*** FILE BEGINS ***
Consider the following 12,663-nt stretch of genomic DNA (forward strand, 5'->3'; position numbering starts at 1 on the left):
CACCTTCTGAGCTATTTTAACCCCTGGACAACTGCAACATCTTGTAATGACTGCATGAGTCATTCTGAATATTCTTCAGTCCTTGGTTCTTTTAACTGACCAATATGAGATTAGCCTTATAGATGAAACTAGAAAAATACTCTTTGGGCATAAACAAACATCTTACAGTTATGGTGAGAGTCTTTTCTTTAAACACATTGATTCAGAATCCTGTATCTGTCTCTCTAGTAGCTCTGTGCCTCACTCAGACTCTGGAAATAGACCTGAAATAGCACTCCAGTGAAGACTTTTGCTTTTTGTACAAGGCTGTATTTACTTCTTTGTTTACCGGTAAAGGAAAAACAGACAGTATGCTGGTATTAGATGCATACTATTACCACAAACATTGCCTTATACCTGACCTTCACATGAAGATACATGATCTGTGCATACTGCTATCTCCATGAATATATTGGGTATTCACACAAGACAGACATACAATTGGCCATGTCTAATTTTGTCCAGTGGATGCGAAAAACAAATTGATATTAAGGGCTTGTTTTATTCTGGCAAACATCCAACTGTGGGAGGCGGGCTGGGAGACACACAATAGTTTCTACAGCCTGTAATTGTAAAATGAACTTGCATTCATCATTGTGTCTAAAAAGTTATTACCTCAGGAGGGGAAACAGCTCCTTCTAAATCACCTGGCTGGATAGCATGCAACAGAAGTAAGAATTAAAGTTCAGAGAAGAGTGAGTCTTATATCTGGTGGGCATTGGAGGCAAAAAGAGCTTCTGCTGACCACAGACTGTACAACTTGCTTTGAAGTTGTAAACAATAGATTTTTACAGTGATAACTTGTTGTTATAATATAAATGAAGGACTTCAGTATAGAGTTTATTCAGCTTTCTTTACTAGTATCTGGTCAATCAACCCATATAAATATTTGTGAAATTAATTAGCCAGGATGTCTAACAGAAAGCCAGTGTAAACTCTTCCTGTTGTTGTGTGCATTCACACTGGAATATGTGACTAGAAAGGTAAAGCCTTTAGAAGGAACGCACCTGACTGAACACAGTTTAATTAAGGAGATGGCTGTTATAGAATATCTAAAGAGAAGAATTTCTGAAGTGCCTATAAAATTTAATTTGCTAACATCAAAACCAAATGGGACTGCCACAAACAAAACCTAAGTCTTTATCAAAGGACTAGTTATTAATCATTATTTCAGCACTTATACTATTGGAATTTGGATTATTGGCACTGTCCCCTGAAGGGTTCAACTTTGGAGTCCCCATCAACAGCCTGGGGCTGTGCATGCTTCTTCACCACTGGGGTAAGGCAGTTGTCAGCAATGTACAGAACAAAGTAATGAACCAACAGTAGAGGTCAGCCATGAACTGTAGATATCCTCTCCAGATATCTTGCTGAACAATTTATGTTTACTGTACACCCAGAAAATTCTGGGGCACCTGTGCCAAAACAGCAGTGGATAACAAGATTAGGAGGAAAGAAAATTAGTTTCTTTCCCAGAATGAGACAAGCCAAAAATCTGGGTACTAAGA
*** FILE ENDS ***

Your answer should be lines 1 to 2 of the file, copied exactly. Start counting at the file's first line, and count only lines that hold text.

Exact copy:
Consider the following 12,663-nt stretch of genomic DNA (forward strand, 5'->3'; position numbering starts at 1 on the left):
CACCTTCTGAGCTATTTTAACCCCTGGACAACTGCAACATCTTGTAATGACTGCATGAGTCATTCTGAATATTCTTCAGTCCTTGGTTCTTTTAACTGACCAATATGAGATTAGCCTTATAGATGAAACTAGAAAAATACTCTTTGGGCATAAACAAACATCTTACAGTTATGGTGAGAGTCTTTTCTTTAAACACATTGATTCAGAATCCTGTATCTGTCTCTCTAGTAGCTCTGTGCCTCACTCAGACTCTGGAAATAGACCTGAAATAGCACTCCAGTGAAGACTTTTGCTTTTTGTACAAGGCTGTATTTACTTCTTTGTTTACCGGTAAAGGAAAAACAGACAGTATGCTGGTATTAGATGCATACTATTACCACAAACATTGCCTTATACCTGACCTTCACATGAAGATACATGATCTGTGCATACTGCTATCTCCATGAATATATTGGGTATTCACACAAGACAGACATACAATTGGCCATGTCTAATTTTGTCCAGTGGATGCGAAAAACAAATTGATATTAAGGGCTTGTTTTATTCTGGCAAACATCCAACTGTGGGAGGCGGGCTGGGAGACACACAATAGTTTCTACAGCCTGTAATTGTAAAATGAACTTGCATTCATCATTGTGTCTAAAAAGTTATTACCTCAGGAGGGGAAACAGCTCCTTCTAAATCACCTGGCTGGATAGCATGCAACAGAAGTAAGAATTAAAGTTCAGAGAAGAGTGAGTCTTATATCTGGTGGGCATTGGAGGCAAAAAGAGCTTCTGCTGACCACAGACTGTACAACTTGCTTTGAAGTTGTAAACAATAGATTTTTACAGTGATAACTTGTTGTTATAATATAAATGAAGGACTTCAGTATAGAGTTTATTCAGCTTTCTTTACTAGTATCTGGTCAATCAACCCATATAAATATTTGTGAAATTAATTAGCCAGGATGTCTAACAGAAAGCCAGTGTAAACTCTTCCTGTTGTTGTGTGCATTCACACTGGAATATGTGACTAGAAAGGTAAAGCCTTTAGAAGGAACGCACCTGACTGAACACAGTTTAATTAAGGAGATGGCTGTTATAGAATATCTAAAGAGAAGAATTTCTGAAGTGCCTATAAAATTTAATTTGCTAACATCAAAACCAAATGGGACTGCCACAAACAAAACCTAAGTCTTTATCAAAGGACTAGTTATTAATCATTATTTCAGCACTTATACTATTGGAATTTGGATTATTGGCACTGTCCCCTGAAGGGTTCAACTTTGGAGTCCCCATCAACAGCCTGGGGCTGTGCATGCTTCTTCACCACTGGGGTAAGGCAGTTGTCAGCAATGTACAGAACAAAGTAATGAACCAACAGTAGAGGTCAGCCATGAACTGTAGATATCCTCTCCAGATATCTTGCTGAACAATTTATGTTTACTGTACACCCAGAAAATTCTGGGGCACCTGTGCCAAAACAGCAGTGGATAACAAGATTAGGAGGAAAGAAAATTAGTTTCTTTCCCAGAATGAGACAAGCCAAAAATCTGGGTACTAAGA